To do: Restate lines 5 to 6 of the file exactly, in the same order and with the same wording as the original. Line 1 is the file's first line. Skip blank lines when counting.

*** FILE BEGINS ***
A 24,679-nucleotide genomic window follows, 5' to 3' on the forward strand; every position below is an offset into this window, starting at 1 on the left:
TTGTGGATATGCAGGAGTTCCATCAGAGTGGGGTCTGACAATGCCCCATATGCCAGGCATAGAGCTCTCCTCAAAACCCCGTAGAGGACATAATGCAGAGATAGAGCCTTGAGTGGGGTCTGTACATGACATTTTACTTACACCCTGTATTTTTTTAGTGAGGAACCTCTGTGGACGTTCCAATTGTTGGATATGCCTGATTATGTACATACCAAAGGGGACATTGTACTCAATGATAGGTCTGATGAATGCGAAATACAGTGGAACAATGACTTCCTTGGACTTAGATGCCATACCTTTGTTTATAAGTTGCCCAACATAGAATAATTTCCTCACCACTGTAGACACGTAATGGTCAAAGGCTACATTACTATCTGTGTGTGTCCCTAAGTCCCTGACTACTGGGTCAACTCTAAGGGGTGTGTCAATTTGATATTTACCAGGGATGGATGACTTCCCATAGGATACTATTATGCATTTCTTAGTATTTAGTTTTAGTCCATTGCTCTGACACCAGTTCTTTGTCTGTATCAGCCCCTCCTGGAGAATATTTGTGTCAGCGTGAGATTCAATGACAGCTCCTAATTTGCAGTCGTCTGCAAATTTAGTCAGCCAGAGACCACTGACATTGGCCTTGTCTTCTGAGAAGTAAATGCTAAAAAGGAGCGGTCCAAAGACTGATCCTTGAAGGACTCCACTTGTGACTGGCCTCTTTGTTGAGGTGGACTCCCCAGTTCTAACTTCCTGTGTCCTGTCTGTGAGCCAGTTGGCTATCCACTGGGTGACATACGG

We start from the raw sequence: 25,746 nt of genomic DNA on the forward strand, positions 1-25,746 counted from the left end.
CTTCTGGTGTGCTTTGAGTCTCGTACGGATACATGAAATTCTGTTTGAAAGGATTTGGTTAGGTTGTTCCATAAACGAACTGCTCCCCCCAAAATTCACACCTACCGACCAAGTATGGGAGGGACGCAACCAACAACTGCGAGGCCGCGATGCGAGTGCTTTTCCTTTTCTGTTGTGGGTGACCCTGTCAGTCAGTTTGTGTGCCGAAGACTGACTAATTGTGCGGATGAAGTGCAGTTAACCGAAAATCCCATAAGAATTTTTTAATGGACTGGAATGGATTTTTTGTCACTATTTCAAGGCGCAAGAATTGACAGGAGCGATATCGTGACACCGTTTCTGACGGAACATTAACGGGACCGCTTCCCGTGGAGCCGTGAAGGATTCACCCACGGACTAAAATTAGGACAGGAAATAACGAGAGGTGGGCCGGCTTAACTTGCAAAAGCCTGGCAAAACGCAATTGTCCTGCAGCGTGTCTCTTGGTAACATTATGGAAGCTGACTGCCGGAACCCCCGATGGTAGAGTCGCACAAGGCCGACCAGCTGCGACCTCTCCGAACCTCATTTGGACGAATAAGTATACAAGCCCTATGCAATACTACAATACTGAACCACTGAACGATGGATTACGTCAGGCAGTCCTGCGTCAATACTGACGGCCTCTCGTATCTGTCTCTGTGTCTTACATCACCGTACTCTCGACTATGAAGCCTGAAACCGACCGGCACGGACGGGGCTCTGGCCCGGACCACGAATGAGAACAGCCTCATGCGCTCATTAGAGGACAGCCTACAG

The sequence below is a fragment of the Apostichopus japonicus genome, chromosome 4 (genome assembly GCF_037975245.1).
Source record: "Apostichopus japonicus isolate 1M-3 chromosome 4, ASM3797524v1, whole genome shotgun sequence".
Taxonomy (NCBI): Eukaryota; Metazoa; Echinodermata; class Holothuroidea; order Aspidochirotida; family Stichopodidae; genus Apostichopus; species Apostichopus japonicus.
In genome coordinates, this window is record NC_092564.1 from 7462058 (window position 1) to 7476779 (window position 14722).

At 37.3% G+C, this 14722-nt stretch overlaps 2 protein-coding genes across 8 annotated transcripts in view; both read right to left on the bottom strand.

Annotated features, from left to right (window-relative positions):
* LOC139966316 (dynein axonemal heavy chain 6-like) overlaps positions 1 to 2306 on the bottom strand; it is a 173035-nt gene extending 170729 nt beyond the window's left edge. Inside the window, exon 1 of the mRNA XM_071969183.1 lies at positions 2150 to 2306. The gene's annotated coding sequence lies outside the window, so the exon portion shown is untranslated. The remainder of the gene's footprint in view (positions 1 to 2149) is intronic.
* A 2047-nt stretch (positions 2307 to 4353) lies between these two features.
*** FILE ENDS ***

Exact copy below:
The sequence below is a fragment of the Apostichopus japonicus genome, chromosome 4 (genome assembly GCF_037975245.1).
Source record: "Apostichopus japonicus isolate 1M-3 chromosome 4, ASM3797524v1, whole genome shotgun sequence".